Cancer Free

After being diagnosed with breast cancer in June, I honestly never dreamed that I would be cancer free 6 months later. I have to admit, I had it easy compared to what some people go through and I’m truly grateful for that. The chemotherapy was by far the worst experience ever and surgery was awful but bearable. When I was diagnosed in June the cancer had already spread to my lymph nodes so radiation seemed unavoidable. I meet with the radiation oncologist at Menorah Medical Center and was told that I should have radiation because it was “the standard of care”. I was convinced that was the smartest answer when it came to my case. With any major decision I had to get a second opinion. I strongly suggest that with any cancer diagnosis that you get a second or third opinion. My second opinion was with The University of Kansas Medical Center, Dr. Mitchell. I loved her approach to the consultation and she is incredibly smart. She called the pathologist from my surgery and wanted to speak to him directly to go over all parts of my pathology report. I was surprised that she had showed me all the studies and guidelines she uses and how she determines whether to recommend radiation or not. Dr. Melissa Mitchell explained to me why she wouldn’t recommend chemotherapy and how she came to that decision. I am choosing to follow her recommendation because I believe her and I trust her. So, no radiation for this girl. The University of Kansas Medical Center has been amazing through this cancer hell, they really know what they are doing and have amazing staff. 

This was a big week on the plastic surgery front as well. On Monday I had my first expansion and it went well. My plastic surgeon, Dr. Paul Leahy, said that I was healing nicely and that we could start filling my tissue expanders. This was the part I was dreading the most. So basically they fill a syringe with silicone and insert it into my breast so it fills the tissue expanders. It didn’t hurt but became uncomfortable later in the day. My breasts basically feel like rocks sitting on my chest. Every Monday I will go and get a little more filled until I reach the desired amount and then we will schedule the exchange surgery. The exchange surgery will just be an outpatient procedure and I shouldn’t be out long for it. I’m getting pretty excited. I am still going to have to wait 6-8 weeks before I can start working out, like the end of March or early April. Grrrr.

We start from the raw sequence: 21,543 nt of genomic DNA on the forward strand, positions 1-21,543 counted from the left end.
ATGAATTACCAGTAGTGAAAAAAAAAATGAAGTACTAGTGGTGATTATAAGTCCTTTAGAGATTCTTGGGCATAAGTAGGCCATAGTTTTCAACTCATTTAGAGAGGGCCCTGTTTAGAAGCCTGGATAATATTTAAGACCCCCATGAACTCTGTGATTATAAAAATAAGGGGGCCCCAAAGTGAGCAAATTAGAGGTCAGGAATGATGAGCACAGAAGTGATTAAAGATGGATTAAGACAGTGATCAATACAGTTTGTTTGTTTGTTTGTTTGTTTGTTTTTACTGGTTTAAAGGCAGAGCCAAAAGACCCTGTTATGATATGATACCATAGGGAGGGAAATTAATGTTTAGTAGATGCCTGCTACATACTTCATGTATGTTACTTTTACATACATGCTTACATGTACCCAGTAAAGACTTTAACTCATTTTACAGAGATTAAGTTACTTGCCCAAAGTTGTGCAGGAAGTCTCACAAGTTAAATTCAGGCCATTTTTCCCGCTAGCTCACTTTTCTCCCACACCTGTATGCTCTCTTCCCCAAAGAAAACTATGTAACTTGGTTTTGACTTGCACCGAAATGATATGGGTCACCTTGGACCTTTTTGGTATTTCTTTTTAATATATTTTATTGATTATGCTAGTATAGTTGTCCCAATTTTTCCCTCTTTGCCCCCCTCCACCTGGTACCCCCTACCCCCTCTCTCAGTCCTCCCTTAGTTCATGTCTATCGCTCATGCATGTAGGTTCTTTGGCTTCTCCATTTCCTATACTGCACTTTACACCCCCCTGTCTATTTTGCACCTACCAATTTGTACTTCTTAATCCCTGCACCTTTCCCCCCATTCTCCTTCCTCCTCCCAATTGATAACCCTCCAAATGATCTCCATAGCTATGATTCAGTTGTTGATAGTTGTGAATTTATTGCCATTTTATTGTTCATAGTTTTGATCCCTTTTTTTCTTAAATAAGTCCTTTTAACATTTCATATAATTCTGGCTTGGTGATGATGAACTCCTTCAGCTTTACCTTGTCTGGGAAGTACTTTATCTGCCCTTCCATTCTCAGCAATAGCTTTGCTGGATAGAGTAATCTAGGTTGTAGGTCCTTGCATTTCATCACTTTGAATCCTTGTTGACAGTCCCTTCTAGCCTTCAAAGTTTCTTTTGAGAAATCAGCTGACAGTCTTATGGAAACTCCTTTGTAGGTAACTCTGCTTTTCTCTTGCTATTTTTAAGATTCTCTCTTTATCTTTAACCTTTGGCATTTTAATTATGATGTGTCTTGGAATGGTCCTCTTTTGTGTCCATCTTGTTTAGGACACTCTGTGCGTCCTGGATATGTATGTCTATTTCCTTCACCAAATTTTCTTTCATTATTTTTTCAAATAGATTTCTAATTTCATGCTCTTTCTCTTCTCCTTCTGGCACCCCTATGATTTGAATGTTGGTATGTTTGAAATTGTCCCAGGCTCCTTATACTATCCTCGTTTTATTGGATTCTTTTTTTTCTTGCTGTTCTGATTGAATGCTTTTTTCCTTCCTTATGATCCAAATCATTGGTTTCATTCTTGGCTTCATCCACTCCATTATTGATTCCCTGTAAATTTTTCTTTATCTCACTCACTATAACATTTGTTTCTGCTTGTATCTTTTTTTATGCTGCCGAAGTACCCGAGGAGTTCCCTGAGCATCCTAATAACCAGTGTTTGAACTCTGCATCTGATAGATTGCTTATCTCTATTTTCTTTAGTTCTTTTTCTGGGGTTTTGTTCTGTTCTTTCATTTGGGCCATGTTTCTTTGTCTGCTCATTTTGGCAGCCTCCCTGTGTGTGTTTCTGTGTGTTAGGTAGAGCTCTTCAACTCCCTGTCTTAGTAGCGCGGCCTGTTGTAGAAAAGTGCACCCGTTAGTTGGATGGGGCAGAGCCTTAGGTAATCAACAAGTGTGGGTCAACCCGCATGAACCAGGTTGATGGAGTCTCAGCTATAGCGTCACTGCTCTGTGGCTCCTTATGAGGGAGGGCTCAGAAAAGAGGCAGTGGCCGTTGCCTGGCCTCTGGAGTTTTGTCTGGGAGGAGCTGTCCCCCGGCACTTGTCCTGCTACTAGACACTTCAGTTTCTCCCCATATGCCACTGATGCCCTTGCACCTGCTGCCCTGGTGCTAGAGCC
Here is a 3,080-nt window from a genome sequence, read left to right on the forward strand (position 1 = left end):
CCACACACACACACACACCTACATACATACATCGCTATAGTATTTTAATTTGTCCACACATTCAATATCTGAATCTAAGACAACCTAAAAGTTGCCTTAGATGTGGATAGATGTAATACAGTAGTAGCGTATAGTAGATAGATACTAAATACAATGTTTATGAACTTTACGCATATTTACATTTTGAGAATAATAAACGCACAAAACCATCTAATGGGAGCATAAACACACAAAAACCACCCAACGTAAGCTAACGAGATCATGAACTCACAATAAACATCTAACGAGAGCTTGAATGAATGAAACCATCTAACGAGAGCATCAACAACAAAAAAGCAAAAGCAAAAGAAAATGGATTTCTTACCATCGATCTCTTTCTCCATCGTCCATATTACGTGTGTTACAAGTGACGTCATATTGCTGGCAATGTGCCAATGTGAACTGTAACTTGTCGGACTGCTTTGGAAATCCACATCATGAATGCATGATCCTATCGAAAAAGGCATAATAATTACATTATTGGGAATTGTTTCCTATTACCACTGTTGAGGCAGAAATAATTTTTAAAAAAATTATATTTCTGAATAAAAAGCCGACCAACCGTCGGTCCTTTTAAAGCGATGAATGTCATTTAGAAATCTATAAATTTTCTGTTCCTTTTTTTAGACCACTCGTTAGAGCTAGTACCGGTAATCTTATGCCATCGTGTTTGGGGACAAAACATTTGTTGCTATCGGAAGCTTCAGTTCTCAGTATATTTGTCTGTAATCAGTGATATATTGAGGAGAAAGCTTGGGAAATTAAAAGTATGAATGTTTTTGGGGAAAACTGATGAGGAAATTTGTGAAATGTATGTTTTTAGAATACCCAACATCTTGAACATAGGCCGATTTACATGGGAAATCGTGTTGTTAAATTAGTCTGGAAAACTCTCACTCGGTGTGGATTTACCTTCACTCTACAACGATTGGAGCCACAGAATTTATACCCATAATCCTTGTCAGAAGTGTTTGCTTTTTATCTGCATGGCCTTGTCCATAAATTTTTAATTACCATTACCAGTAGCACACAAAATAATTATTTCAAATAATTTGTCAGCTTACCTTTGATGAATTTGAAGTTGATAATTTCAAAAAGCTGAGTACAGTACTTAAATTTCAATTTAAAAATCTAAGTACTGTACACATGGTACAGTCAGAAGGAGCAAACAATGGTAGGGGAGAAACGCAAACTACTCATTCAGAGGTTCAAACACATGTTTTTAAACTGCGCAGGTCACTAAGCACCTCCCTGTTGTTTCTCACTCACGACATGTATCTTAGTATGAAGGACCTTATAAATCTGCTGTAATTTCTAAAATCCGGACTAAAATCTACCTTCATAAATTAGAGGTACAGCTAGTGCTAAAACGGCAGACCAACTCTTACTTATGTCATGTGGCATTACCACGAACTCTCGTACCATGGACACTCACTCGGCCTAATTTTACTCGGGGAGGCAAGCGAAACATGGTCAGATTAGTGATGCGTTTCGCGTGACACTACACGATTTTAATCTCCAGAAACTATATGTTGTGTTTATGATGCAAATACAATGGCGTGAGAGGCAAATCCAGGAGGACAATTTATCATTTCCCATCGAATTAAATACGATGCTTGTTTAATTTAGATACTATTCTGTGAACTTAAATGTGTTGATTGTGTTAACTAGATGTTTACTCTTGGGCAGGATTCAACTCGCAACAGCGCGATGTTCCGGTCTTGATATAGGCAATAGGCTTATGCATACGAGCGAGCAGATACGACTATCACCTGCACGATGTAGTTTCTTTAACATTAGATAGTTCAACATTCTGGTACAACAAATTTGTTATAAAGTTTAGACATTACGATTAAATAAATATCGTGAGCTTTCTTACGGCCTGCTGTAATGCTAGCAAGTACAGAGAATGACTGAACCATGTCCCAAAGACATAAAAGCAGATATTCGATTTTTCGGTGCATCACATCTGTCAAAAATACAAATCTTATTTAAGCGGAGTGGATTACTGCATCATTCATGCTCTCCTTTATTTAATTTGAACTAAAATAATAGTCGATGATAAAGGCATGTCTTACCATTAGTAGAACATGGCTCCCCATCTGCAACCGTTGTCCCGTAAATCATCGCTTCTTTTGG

Since the surgery, my left arm hasn’t healed the way they would like so I have started physical therapy. They (breast surgeon, lymphodema specialist, and physical therapist) believe I have a lot of nerve and tissue damage. All I know is that it hurts and I don’t have a full range of motion on my left side. I feel like all the therapy and stretching I have been doing should be doing the trick but still no progress. The physical therapist is great and I have only wanted to punch her a couple times. Completely serious. I am still numb on parts of my chest and underarms so touch is very uncomfortable and makes my skin crawl. They say it gets better but I have yet to notice it. I have one more week before I go back to work so hopefully we can make some progress next week. 

I’m excited to get back to somewhat a normal life. I will still be having Herception infusions every 3 weeks until July, I will be taking Tamoxifen for the next 10 years, and I will most likely have some lingering side effects from surgery. I’m excited to get back to work. I’m excited to do more things with my children. I’m excited to do a little traveling with my husband. I’m excited for my hair and fingernails to grow out. I miss my hair. I miss it a lot. 

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